A recently released medical study has detailed the widespread overtreatment of childhood fevers. Doctors at Johns Hopkins Children’s Center found that up to 70 percent of parents treat their children for minor fevers of less than 100.4 F degrees. They also found that 53 percent of parents give fever reducing drugs, such as ibuprofen, too frequently; parents even wake their children up in the middle of the night to overdose them.
Of course, most fevers should not be treated at all. Fevers are simply a symptom of the body fighting off an illness. The fever is a sign that the body is working well; treating the fever does not treat the illness. In most cases, treating the fever slows down, rather than enhances, the body’s ability to heal itself. Unfortunately, health illiteracy is widespread in this country; and the urge to treat even trivial fevers is widespread.
As our physical bodies have a built in capacity to heal themselves, so do our economic markets. In the same way that treating a non-life threatening fever will slow down the capacity of our body to heal itself, “treating” the economy will slow down the market’s ability to heal itself.
This Monday, Timothy Geithner, President of the Federal Reserve Bank of New York, spoke before the Economic Club of New York. In his speech, Geithner called for broad and new Fed authority over the financial system. The current crisis, he said, “is going to require significant changes to the way we regulate and supervise financial institutions.”
Geithner’s claim that the Fed needs more power over the financial system makes about as much sense as saying that McNeil (the manufacturer of both Tylenol and Motrin) should increase the safe dosage labels on its products in order to accommodate indiscriminate consumers.
Mish Shedlock, writing in his excellent blog Mish’s Global Economic Trend Analysis, has been a very knowledgeable observer of the economic distortions caused by the Fed. This is Mish’s “Fed Uncertainty Principle, Corollary Number Two”:
The government/quasi-government body most responsible for creating this mess (the Fed), will attempt a big power grab, purportedly to fix whatever problems it creates. The bigger the mess it creates, the more power it will attempt to grab. Over time this leads to dangerously concentrated power into the hands of those who have already proven they do not know what they are doing.
Where Mish predicts that the Fed will attempt “a big power grab,” I would add, “and they will enjoy widespread public support for doing so.” Why do I predict widespread public support? The general public is simply using a different lens than Mish. Einstein wrote: “Whether you can observe a thing or not depends on the theory which you use. It is the theory which decides what can be observed.”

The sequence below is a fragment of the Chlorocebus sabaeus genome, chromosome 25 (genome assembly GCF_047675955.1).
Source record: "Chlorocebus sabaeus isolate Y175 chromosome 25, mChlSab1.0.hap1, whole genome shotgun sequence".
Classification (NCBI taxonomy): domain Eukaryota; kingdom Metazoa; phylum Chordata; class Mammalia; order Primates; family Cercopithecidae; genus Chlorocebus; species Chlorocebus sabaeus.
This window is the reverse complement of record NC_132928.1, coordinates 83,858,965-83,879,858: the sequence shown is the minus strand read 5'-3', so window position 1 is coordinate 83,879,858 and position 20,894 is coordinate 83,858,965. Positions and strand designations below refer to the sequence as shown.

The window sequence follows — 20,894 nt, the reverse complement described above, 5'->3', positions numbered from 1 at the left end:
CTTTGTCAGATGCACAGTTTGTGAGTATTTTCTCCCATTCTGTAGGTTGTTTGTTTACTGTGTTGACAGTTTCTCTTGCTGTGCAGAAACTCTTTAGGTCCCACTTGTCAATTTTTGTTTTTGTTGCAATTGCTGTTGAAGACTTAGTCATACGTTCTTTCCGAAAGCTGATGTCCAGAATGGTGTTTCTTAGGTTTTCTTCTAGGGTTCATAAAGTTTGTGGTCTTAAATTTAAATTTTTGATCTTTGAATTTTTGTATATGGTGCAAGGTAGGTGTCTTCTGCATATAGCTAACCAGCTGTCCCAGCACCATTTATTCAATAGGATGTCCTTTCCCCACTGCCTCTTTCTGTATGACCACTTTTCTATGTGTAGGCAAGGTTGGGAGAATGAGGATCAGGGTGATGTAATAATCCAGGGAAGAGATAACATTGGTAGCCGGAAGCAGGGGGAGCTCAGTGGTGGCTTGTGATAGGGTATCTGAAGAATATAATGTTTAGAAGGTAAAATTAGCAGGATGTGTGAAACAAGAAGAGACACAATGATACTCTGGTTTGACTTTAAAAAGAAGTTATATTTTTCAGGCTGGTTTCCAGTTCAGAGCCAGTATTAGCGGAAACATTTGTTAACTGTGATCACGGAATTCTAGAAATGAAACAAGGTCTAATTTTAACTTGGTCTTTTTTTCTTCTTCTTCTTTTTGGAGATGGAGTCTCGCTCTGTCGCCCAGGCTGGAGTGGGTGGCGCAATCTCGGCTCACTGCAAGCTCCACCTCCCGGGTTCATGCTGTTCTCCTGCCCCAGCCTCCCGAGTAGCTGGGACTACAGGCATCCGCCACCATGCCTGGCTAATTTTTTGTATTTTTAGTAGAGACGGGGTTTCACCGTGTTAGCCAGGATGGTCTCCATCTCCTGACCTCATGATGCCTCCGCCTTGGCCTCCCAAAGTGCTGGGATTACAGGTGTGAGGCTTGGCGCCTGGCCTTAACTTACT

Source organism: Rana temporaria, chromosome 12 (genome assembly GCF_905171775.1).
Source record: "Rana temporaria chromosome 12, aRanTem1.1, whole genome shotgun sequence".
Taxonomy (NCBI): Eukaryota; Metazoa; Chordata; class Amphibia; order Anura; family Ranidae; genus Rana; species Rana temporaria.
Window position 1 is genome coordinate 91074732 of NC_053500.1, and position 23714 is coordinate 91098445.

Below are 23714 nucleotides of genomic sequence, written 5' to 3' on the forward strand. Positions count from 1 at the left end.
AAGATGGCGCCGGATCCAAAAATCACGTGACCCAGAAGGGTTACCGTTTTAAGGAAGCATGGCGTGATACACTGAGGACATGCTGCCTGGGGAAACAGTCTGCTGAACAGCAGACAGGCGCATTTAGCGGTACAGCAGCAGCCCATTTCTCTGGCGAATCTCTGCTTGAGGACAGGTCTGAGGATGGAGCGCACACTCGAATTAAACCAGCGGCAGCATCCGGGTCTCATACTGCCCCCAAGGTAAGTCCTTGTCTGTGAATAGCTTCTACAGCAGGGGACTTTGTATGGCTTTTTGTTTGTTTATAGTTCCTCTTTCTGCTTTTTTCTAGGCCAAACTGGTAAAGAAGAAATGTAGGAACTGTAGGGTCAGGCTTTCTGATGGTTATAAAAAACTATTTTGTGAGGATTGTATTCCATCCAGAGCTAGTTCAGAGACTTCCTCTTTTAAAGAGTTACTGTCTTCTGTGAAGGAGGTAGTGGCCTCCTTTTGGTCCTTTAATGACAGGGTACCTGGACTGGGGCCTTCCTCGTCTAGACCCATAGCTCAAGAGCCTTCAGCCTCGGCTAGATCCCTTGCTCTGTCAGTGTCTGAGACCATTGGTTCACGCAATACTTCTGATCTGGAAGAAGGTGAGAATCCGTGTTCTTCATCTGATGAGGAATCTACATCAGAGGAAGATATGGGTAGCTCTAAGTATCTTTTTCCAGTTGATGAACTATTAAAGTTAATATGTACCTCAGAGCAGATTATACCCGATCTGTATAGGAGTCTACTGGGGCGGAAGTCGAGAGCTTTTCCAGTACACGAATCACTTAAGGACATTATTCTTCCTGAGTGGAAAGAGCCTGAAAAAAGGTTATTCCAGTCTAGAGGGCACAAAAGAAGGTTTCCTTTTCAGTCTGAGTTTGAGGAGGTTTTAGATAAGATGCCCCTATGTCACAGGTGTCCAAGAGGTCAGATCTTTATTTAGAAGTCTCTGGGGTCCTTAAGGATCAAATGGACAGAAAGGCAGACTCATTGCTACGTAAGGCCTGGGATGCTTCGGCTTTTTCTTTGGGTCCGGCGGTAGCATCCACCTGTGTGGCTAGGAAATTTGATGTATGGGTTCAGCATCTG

We live in an economic environment where the stock market is falling, the dollar is falling, food prices and energy prices are rising, and unemployment is rising. At the same time, we are told we live in a capitalist free-market economy. Sadly then, the bulk of the population blames free-markets for their hardships. No wonder, they are told incessantly by the media and the politicians that their misery is evidence that free-markets are not working—they are told that their misery is evidence that government needs to take a stronger hand.
The truth is that our current economic troubles provide evidence that free-markets are working. Think of it this way. If you drink excessive alcohol and then throw up, isn’t that evidence that your body is working? If your mind is focused on angry, unforgiving thoughts, would you be surprised if you experienced sharp stomach pains or chest pains? Aren’t those pains signals that you need to examine your how you are living your life? If the Fed distorts interest rates and thus creates artificial bubbles, what does the corrective aftermath signal? Is it evidence that markets are working? Of course, the answer is yes—the bursting of our economic bubbles is evidence that markets are working. And just as overtreating a fever creates delays the return of health, overtreating an economy delays the return of prosperity.
That the public should be confused is indicative of something larger than just economic illiteracy. As with parents overdosing their children with Motrin and Tylenol, it is evidence that the public wishes for magical solutions to their discomforts. Rather than increase their own understanding of basic principles of health or the basic principles of economics, they ask “why don’t they do something about it?” In the case of health issues, the drug manufactures will be only too happy to exploit ignorance and sell another pill. In the case of economic problems, the Fed or the politicians are only too happy to exploit ignorance and provide solutions that will increase their powers.